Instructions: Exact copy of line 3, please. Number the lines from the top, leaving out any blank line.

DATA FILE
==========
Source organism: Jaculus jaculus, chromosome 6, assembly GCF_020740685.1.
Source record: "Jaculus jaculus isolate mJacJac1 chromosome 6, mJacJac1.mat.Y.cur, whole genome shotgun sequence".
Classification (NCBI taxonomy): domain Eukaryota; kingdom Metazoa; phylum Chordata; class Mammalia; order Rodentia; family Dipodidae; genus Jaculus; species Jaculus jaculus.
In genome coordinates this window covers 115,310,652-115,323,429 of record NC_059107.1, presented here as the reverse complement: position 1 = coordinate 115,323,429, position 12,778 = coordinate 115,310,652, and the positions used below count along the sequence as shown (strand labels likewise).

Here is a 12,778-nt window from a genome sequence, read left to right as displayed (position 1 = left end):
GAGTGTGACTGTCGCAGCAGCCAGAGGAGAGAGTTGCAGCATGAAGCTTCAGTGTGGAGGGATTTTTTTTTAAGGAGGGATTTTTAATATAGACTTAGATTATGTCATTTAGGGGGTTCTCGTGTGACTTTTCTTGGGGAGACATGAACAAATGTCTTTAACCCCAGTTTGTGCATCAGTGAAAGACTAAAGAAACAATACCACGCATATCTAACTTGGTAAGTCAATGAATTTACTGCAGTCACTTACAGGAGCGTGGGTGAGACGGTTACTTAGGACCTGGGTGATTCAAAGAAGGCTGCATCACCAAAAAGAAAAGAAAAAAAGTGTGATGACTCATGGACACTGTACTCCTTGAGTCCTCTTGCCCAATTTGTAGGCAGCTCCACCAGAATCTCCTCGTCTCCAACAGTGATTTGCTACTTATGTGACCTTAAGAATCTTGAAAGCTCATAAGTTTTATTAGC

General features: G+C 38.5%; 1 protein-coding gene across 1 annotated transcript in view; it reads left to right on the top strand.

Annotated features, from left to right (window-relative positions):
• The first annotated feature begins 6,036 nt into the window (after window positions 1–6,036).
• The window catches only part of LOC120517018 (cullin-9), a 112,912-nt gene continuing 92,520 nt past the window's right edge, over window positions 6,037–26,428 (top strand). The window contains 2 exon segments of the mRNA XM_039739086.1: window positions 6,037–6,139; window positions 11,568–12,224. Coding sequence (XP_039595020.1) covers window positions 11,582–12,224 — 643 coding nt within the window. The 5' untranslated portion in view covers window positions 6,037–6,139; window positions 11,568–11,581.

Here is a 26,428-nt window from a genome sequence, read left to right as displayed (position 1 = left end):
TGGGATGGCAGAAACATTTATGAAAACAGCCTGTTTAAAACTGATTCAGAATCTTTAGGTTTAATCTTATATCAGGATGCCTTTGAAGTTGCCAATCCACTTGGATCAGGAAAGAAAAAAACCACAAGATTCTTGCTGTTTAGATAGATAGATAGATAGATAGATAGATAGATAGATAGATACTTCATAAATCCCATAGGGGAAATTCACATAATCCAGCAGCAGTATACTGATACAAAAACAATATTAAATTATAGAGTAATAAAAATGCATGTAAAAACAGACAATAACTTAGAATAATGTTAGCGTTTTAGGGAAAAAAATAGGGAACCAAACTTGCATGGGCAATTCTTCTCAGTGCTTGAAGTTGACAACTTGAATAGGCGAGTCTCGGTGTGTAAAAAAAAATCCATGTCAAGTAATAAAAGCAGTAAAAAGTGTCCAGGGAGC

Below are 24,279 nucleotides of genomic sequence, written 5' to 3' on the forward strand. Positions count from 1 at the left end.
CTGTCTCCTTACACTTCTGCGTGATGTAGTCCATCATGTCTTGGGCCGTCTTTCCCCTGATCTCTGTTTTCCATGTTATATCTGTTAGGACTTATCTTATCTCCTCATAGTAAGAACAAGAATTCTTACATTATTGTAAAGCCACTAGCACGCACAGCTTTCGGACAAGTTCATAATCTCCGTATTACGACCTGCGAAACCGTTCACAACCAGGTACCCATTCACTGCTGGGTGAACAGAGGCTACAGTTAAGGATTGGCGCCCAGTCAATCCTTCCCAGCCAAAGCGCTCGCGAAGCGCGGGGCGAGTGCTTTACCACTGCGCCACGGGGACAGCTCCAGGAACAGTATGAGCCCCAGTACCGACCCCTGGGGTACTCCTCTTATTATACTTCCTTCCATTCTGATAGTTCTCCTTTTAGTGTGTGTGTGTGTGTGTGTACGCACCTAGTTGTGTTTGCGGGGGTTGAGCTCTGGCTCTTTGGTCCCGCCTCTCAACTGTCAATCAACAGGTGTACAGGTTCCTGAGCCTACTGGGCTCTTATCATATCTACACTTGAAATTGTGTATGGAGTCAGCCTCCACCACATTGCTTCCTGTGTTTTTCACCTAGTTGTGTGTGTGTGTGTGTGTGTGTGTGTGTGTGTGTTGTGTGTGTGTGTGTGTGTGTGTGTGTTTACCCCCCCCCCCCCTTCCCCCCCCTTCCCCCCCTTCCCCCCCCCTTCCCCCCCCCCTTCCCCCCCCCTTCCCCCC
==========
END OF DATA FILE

Classification (NCBI taxonomy): domain Eukaryota; kingdom Metazoa; phylum Chordata; class Mammalia; order Rodentia; family Dipodidae; genus Jaculus; species Jaculus jaculus.